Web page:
the same style.
He assured the and repaired court to make re. pope that he prayed to God every monstrances upon the occasion. day for the conversion of his holiHe met with the marchioners ce ness, or what came to the same Verneuil, who uporaided him for point, that he addressed his ardent opposing the king's good intenti- prayers, that it might please him, ons. “ All you say, madam, as being the father of light, to arwould be right, if his majesty took fist and enlighten his holiness, and the money for himself. But to le- to give him more and more know. vy frelh taxes upon the trader, the ledge of the truth. artist, the labourer, and the hufa After the tragical death of Henry bandman, for people who do not IV. Sully retired from the adminiswant, is quite unjuft. They feed tration, and lived retired. As he the king and us all; it is enough could not, on account of his reli.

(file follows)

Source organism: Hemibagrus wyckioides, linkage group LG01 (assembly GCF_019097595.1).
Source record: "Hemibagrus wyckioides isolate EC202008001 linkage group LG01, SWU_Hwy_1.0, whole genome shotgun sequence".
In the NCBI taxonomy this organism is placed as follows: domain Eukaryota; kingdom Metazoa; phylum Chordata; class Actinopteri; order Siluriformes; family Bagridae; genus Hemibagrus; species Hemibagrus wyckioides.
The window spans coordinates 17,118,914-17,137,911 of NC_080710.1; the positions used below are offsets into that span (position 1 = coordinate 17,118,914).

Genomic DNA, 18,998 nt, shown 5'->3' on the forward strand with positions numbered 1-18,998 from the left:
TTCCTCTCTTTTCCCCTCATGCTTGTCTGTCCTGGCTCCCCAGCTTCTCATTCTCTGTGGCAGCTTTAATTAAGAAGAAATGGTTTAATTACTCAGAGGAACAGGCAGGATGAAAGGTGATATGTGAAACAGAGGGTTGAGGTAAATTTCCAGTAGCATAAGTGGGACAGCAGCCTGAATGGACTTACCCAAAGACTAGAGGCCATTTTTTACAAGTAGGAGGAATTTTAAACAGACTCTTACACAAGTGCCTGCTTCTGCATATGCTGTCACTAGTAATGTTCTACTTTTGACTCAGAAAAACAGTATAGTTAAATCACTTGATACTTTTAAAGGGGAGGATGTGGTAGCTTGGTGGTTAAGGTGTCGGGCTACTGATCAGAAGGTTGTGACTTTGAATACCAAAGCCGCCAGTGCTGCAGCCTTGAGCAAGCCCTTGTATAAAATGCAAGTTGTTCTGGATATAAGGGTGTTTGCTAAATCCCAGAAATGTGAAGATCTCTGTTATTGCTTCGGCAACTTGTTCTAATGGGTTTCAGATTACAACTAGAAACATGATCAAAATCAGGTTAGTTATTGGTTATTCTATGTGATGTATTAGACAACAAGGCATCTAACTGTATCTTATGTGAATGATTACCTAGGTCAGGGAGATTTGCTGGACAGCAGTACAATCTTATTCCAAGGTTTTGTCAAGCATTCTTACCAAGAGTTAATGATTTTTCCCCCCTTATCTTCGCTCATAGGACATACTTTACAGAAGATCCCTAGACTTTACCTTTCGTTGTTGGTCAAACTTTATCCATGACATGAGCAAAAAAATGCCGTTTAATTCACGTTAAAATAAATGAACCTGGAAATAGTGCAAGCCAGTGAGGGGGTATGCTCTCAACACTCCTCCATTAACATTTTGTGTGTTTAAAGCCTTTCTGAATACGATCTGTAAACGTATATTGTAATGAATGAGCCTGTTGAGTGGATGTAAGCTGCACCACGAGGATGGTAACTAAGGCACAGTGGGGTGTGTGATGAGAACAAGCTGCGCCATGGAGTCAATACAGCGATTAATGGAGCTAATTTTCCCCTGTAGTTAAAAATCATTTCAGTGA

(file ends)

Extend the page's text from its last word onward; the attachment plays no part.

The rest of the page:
gion, be admitted of any order, he memory, did me the honour to conmade one for himself. This con sult me upon great and important fifted of a chain of gold with a me business, he first sent out all bufdal of the king hanging to it. Du- foons and court-jesters." ring his retirement, which lafted This illuftrious man wrote, duthirty years, he very seldom ap- ring his retirements, memoirs unpeared at court. Lewis XlI. have der the title of Economies regales. ing fent for him to ask his advice They have been revised by a moupon some critical affair, he came, dern author. These new memoirs though with reluctance. The young are, it is true, more agreeable than courtiers Atrove to turn him into the oid ; but the latter will always ridicule, upon the antiquity of his be more interesting to the admirers dress, which he had always conti- of Sully, and to those who would nued, and upon his behaviour, choose to meet with this warwhich seemed to be that of the for- like philosopher in the ancient exmer century. Sully observed them, pressions of a free and virtuous and said to the king, “Sire, when heart. the king your father, of glorious
A curious French Medical Anecdote.
HE father of chancellor Ali- ginning to think that he must do